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21.07.23 Jessica Samson


In March, I lost my astonishing, wonderful, good-to-the-core, vibrant, energetic, supernova of a friend. Sunetta Kiarie. I remain devastated.

I stood by her coffin and addressed a room full of grief, people from all corners of the world. To know Sunetta was to love her, to be her friend meant loving her brilliantly bright light whilst equally loving the quieter but prevalent, darker shadows of her soul.

In March, I lost my astonishing, wonderful, good-to-the-core, vibrant, energetic, supernova of a friend. Sunetta Kiarie. And I was not shocked.

I had been within the inner circle of that well-kept secret. Sunetta was in a pain that I’m not sure I’ll ever be able to comprehend. I wanted desperately to help her, to take away that pain whilst not fully understanding what that help might look like. Somewhere along our friendship, my sole purpose – whether she liked it or not – became about doing whatever I could, to keep her alive, healthy, and as happy as possible.

Photo by Kitty Wheeler-Shaw

I thought keeping the secret with her, and holding it together for her was the right course of action. And there were definitely good days! We could laugh so loud, cause mayhem and I was full of her hope that things were improving. But the bad days, they were coming thick and fast and presenting slightly differently each time. It’s true to say there was an impact on the dynamic of our relationship, I couldn’t bring her the light version of friendship I once had. I viewed everything through a risk monitor that wouldn’t switch off. The thing that remained unchanged was my love for her. We’d been on this journey together for some time, there were moments when it was difficult to hold, however, I wasn’t giving up on her. I’d do it all again and forevermore if it would have helped her.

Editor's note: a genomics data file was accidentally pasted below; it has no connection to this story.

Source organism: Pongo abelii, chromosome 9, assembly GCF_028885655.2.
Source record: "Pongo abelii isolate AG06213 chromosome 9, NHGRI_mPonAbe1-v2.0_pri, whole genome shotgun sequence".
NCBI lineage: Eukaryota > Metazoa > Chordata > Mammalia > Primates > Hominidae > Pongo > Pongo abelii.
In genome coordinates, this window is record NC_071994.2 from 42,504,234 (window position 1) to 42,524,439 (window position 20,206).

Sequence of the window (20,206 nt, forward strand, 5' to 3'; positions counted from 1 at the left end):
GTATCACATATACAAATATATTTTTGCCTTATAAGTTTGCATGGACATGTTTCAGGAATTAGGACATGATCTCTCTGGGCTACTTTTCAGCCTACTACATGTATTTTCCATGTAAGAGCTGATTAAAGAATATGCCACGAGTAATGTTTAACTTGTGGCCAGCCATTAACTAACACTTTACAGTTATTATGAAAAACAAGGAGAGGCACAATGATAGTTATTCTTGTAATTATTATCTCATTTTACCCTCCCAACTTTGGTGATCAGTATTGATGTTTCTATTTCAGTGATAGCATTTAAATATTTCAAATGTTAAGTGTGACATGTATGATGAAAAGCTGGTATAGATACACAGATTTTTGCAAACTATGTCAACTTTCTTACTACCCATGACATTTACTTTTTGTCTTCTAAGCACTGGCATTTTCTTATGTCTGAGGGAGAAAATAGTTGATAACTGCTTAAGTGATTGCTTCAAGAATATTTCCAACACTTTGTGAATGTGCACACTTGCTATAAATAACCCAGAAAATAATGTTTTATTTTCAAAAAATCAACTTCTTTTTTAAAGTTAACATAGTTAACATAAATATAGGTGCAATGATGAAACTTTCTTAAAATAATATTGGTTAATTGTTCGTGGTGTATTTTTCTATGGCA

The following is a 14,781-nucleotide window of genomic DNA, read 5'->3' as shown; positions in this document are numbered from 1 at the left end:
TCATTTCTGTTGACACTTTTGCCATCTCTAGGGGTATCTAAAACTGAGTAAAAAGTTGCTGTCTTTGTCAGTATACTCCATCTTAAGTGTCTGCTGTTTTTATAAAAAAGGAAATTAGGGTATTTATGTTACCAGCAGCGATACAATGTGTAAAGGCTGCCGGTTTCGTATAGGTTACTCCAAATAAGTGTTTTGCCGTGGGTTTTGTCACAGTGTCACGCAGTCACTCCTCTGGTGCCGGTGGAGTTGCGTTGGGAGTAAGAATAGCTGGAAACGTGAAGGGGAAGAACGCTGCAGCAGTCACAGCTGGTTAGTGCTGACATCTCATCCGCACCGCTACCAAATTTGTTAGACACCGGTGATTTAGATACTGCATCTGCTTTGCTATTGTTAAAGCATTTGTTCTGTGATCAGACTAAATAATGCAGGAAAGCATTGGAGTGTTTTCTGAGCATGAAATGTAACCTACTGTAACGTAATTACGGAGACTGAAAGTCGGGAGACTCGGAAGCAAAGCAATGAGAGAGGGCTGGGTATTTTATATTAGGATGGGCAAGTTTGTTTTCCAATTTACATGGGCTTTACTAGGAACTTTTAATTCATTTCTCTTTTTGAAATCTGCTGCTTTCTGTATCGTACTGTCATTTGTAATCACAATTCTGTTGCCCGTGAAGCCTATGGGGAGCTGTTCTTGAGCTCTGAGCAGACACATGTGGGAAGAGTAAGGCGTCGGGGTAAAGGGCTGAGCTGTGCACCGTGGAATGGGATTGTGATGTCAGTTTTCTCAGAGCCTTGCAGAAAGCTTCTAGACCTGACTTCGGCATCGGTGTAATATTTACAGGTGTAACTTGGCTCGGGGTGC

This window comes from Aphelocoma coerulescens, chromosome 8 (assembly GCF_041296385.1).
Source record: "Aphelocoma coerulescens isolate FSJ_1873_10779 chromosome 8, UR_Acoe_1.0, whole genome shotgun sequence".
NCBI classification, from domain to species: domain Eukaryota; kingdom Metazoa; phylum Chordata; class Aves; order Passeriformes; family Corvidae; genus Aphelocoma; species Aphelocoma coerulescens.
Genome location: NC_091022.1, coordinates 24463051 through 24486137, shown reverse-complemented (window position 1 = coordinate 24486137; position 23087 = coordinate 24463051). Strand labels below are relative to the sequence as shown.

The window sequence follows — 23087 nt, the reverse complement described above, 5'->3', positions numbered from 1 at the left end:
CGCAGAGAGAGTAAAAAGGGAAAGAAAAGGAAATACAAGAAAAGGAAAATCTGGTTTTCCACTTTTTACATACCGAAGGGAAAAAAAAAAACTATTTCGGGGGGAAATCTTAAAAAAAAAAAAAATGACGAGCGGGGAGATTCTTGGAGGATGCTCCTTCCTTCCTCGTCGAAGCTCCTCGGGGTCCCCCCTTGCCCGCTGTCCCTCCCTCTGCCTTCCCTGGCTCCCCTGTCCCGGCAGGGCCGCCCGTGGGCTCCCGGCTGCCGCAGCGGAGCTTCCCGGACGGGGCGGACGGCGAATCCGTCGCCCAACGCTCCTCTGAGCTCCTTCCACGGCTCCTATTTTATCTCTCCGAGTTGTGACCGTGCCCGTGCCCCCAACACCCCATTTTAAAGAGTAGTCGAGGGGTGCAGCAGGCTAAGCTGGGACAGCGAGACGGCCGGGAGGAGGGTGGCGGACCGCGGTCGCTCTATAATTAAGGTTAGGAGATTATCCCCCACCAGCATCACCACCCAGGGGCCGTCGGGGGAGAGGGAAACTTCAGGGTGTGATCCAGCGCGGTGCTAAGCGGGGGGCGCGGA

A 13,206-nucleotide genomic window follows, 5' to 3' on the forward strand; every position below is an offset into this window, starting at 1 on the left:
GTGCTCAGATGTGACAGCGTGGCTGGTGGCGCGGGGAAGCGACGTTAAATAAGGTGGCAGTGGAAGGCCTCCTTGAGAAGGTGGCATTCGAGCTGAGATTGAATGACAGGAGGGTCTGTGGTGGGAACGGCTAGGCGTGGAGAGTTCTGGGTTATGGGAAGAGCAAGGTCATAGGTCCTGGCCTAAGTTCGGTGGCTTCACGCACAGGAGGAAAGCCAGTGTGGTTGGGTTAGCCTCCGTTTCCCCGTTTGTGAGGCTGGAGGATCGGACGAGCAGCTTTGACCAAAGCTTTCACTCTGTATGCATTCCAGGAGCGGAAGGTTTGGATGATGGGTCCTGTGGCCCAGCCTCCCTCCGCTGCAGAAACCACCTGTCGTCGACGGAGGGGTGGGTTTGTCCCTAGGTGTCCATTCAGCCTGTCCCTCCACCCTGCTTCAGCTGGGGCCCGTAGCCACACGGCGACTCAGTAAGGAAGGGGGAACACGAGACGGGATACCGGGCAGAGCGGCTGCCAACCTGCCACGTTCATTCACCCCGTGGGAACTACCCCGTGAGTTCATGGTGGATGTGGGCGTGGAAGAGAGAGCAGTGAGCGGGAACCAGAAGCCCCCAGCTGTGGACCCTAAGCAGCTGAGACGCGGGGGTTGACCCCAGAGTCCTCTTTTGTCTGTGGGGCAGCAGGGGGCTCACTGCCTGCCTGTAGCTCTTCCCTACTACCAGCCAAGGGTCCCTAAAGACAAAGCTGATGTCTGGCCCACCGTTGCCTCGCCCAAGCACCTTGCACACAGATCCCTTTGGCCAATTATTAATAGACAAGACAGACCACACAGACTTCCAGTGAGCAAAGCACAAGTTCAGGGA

Photo by Kitty Wheeler Shaw, Featuring Sons of Anxiety

I’m in full support and awe of what the #batonofhopeuk is striving to achieve. I’ve thought a lot about what this campaign means to me and what I’m hopeful for. There’s been a lot of reflection over the last couple of months – what I’ve realised is that without sharing the secret, I wasn’t able to give more to her. I’ve learned that one of the most important things I could have done, to support her, was look after myself better. It doesn’t seem like a groundbreaking lightning bolt, but how was I expecting to hold Sunetta up when I wasn’t able to hold myself up?

Since coming to terms with this and engaging more with the Baton of Hope – I am hopeful for the future. I’m hopeful that there is a more open and known network for the individuals quietly supporting people who are struggling so deeply with their mental health. There are wonderful organisations actively working to create resources to learn from, to train people in Mental Health First Aid, to keep it simple…that what you’re feeling, perhaps it’s pain, a darkness, a struggle – you’re not going to always feel that way.

I’m opting to be involved, to engage in the conversations with people, to look after myself, to have training in how to be an effective supporter. In reality my sole purpose of keeping people healthy, happy and here, is unchanged. Sunetta was an advocate for championing and supporting people.  I’ll live each day with her light dancing inside of me, helping others where I can.

Photo by Kitty Wheeler Shaw, Featuring Jessica Samson with the Baton and Tori Rodway carrying sunflowers for Sunetta